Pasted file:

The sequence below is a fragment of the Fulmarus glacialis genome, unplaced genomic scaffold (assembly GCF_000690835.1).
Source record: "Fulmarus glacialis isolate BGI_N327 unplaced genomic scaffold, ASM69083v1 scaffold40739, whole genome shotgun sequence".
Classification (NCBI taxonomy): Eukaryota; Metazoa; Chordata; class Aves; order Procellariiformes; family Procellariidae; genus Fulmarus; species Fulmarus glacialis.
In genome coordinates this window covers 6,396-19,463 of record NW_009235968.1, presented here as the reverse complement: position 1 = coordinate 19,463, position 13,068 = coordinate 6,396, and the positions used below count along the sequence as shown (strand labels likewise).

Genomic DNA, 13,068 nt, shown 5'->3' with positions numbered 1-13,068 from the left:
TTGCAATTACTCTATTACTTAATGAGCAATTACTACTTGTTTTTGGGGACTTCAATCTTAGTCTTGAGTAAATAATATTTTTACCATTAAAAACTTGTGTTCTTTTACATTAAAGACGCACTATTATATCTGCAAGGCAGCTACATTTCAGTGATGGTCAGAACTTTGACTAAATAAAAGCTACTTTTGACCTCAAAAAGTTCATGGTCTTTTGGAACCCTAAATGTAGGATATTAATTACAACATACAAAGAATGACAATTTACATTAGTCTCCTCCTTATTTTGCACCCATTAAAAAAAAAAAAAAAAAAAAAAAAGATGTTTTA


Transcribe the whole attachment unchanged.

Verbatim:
The sequence below is a fragment of the Fulmarus glacialis genome, unplaced genomic scaffold (assembly GCF_000690835.1).
Source record: "Fulmarus glacialis isolate BGI_N327 unplaced genomic scaffold, ASM69083v1 scaffold40739, whole genome shotgun sequence".
Classification (NCBI taxonomy): Eukaryota; Metazoa; Chordata; class Aves; order Procellariiformes; family Procellariidae; genus Fulmarus; species Fulmarus glacialis.
In genome coordinates this window covers 6,396-19,463 of record NW_009235968.1, presented here as the reverse complement: position 1 = coordinate 19,463, position 13,068 = coordinate 6,396, and the positions used below count along the sequence as shown (strand labels likewise).

Genomic DNA, 13,068 nt, shown 5'->3' with positions numbered 1-13,068 from the left:
TTGCAATTACTCTATTACTTAATGAGCAATTACTACTTGTTTTTGGGGACTTCAATCTTAGTCTTGAGTAAATAATATTTTTACCATTAAAAACTTGTGTTCTTTTACATTAAAGACGCACTATTATATCTGCAAGGCAGCTACATTTCAGTGATGGTCAGAACTTTGACTAAATAAAAGCTACTTTTGACCTCAAAAAGTTCATGGTCTTTTGGAACCCTAAATGTAGGATATTAATTACAACATACAAAGAATGACAATTTACATTAGTCTCCTCCTTATTTTGCACCCATTAAAAAAAAAAAAAAAAAAAAAAAAGATGTTTTA